6 Differences Between Traditional Process Analysis and Process Mining
If you’ve come across any process mining advocates, they’ll be sure to boast about the insights, the money saved with process mining, how it’s radically changed the Business Process Management (BPM) environment—the list goes on.
For those new to process mining, all of this has got to sound pretty intriguing. At least we hope so. However, amidst all the praise, it’s also important to show the actual differences that make process mining stand out as a top approach for process discovery and analysis when compared to other methods. Read on to see 6 comparisons between traditional process analysis and process mining, two methods with a common goal but different approaches to getting there.
A Few Definitions
There are a lot of definitions floating around so it’s best to first define some terminology.
When talking about traditional process analysis, I’m speaking about the phase of BPM where a business process is modeled and then analyzed.
Process Mining is the discovery, monitoring, and optimization of business processes.
Both traditional business process analysis and process mining perform process discovery which is the mapping out of processes in the way they are performed. The goal of each method is to analyze the process so that strategic changes can be made for process improvement.
- How Processes Get Discovered
- The Quality of the Information
- The Time Commitment
- Process Improvement Capabilities
- The Type of Model Created
- The User Interaction Data Integration
- Is Process Mining the Only Solution You Need?
1. How Processes Get Discovered
With traditional business process analysis, the process will typically be discovered by reaching out to all the process stakeholders. Whether by individual interviews, group workshops, employee shadowing or even sending out a questionnaire, the goal is to piece together the information from the stakeholders to create a process model. Another preferred method may be employee shadowing.
Today more and more processes leave a digital trace in the form of event logs. Process Mining gathers data from these event logs taken from a business’s systems or a data warehouse. The minimum data requirements needed to map a process are the activity name, a unique case ID, and a timestamp for each case. Once process mining software has the data requirements it uses sophisticated algorithms to automatically discover the process workflow and create an end-to-end process model that displays all activities, the paths between the activities, and the frequency of those paths. You can then compare your as-is model to an uploaded reference model for an instant comparison.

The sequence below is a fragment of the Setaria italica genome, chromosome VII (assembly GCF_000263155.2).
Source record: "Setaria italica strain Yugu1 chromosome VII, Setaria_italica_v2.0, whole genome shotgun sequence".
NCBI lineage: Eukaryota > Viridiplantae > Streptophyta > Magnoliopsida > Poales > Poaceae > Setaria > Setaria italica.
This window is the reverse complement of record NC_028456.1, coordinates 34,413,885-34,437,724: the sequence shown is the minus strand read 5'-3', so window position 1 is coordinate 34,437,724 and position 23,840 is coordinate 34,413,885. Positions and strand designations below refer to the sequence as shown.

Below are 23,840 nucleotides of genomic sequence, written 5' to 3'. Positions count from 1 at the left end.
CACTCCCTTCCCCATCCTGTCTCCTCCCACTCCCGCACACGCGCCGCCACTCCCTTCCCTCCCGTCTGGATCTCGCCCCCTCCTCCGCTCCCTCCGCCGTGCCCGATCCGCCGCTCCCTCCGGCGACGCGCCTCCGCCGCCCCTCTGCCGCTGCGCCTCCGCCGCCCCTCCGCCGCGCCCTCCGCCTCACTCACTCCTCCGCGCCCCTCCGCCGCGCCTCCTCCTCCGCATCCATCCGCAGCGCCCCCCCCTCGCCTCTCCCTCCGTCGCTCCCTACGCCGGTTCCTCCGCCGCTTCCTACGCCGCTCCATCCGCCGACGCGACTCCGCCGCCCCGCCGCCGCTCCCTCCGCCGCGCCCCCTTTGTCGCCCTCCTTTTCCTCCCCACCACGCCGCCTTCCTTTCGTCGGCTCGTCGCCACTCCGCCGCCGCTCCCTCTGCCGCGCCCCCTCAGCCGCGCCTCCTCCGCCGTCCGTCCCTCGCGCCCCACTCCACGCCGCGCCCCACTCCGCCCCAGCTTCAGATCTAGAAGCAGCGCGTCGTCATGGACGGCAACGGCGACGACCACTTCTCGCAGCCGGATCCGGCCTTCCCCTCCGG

Another noteworthy fact—not only processes can be discovered and modeled. Business rules and organizational models can also be automatically discovered with advanced process mining software.
2. The Quality of the Information
One of the main challenges with interview and workshop methods is the accuracy of the information collected. Interviews and workshops rely on employees to remember every activity they’re involved in with perfect detail but that’s easier said than done. Human bias, disagreements between employees or even as much as one employee having an “off day” will all affect the accuracy of process discovery. Employee shadowing can cause the worker to feel pressure to “perform”.
In contrast, the process model created with process mining is transparent and accurate because it’s derived from fact-based data rather than subjective and often siloed employee knowledge. The quality of the insights makes for better decision-making and decreases risks when developing new business strategies.